Thomas Sowell was born in rural North Carolina in 1930 to a family with no electricity or running hot water. His father died before he was born and his mother, a maid, passed away giving birth to his younger brother a few years later. The orphaned Sowell was taken in by a great aunt, who raised him as her son and hid from him the fact that he was adopted and had a sister and four brothers. The family relocated, first to Charlotte, North Carolina, and later, when Sowell was eight years old, to New York City’s Harlem neighborhood, where he was raised thereafter.
A bright student with a tumultuous home life, Sowell was admitted to one of New York’s most competitive high schools but dropped out at age 16. He left home a year later, after a magistrate labeled him a “wayward minor,” and moved into a shelter in the Bronx for homeless boys, where he kept a knife under his pillow at night for protection. He took whatever jobs were available at the time—messenger, laborer—for a black high school dropout with few marketable skills. He didn’t get around to earning a college degree until he was already in his late 20s and had served in the Marines.
It would be difficult to exaggerate the severity of the learning curve Sowell faced when he entered college. It’s not just that he hadn’t been a full-time student in almost a decade. He also was unfamiliar with the basics of the academy to a degree that was startling, but perhaps not unusual for someone who was the first in his family to reach seventh grade. Before transferring to Harvard, he had attended night classes at Howard University. “As an example of my academic naivete at this point, when I heard professors referred to as ‘doctor’ I thought they were physicians and marveled at their versatility in mastering both medicine and history or medicine and math,” he later wrote.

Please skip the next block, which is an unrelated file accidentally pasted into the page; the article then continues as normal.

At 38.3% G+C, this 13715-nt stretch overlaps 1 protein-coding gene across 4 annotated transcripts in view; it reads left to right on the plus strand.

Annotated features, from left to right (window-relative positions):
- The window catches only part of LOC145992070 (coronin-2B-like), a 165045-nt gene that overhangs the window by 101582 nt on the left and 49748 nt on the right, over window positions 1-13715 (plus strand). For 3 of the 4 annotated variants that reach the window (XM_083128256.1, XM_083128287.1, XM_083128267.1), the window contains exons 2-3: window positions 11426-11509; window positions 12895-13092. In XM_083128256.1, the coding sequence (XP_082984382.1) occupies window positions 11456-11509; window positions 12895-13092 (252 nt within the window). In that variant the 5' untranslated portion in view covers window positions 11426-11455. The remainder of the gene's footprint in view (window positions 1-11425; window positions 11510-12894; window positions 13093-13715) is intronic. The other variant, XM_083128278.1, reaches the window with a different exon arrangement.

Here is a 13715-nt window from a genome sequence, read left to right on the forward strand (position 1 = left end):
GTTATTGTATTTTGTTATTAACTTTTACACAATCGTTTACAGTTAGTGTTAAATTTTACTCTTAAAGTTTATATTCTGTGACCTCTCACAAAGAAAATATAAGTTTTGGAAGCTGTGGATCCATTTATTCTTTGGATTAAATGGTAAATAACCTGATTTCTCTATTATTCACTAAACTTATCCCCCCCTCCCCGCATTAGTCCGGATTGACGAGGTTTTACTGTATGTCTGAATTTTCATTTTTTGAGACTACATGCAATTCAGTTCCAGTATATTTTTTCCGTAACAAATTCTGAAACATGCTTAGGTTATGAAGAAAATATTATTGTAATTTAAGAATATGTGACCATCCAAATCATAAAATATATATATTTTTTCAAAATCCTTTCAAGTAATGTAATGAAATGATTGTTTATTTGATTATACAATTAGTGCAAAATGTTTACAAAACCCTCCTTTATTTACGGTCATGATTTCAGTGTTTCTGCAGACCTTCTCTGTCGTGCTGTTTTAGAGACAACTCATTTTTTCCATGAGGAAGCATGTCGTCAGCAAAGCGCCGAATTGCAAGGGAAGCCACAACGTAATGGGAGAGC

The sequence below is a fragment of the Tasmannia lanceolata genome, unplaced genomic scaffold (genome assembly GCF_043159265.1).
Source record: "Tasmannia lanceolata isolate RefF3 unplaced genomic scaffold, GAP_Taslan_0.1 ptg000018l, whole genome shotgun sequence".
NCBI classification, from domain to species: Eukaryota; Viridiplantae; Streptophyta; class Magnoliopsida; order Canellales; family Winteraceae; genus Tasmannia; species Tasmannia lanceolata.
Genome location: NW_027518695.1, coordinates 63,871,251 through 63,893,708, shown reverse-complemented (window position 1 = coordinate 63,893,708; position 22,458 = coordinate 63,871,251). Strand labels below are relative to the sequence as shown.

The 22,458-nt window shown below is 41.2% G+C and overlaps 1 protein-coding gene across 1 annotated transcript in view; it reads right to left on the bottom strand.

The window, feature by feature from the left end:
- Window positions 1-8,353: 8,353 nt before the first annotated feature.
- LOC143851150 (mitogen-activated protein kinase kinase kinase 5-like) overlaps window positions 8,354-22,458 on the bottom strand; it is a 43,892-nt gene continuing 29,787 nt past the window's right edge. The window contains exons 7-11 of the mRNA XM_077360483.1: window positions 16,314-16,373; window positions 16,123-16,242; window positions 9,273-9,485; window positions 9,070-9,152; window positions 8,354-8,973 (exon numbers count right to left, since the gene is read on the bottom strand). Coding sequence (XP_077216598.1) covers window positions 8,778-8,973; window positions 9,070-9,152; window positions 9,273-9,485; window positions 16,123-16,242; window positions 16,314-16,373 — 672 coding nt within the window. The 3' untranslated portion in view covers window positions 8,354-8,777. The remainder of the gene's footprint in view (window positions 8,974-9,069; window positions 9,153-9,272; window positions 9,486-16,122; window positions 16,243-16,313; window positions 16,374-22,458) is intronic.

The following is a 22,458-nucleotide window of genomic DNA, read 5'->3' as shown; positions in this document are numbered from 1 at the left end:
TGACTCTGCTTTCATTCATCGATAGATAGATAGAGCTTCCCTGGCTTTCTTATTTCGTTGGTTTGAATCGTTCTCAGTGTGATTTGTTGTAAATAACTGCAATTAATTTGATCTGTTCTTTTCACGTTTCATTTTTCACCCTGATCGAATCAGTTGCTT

As an undergraduate at Harvard, Sowell read an academic article by economist George Stigler on the theories of David Ricardo. Sowell was so taken by the subject matter, and so impressed by Stigler’s command of it, that he turned his own focus toward the history of ideas, and resolved to do his graduate work under Stigler’s guidance, first at Columbia and then at the University of Chicago. At Harvard, “smug assumptions were too often treated as substitutes for evidence or logic,” he recalled. There was a tendency “to assume that certain things were so because we bright, good fellows all agreed that it was so.”
Nor did he ever quite adjust to the social atmosphere in Cambridge. “I resented attempts by some thoughtless Harvardians to assimilate me, based on the assumption that the supreme honor they could bestow was to allow me to become like them,” he said, adding, “I readily accepted all aspects of what Harvard had to offer that seemed worthwhile, and readily rejected all that struck me as nonsense. The fact that I was avidly reading W. E. B. Du Bois did not keep me from Shakespeare or Beethoven.”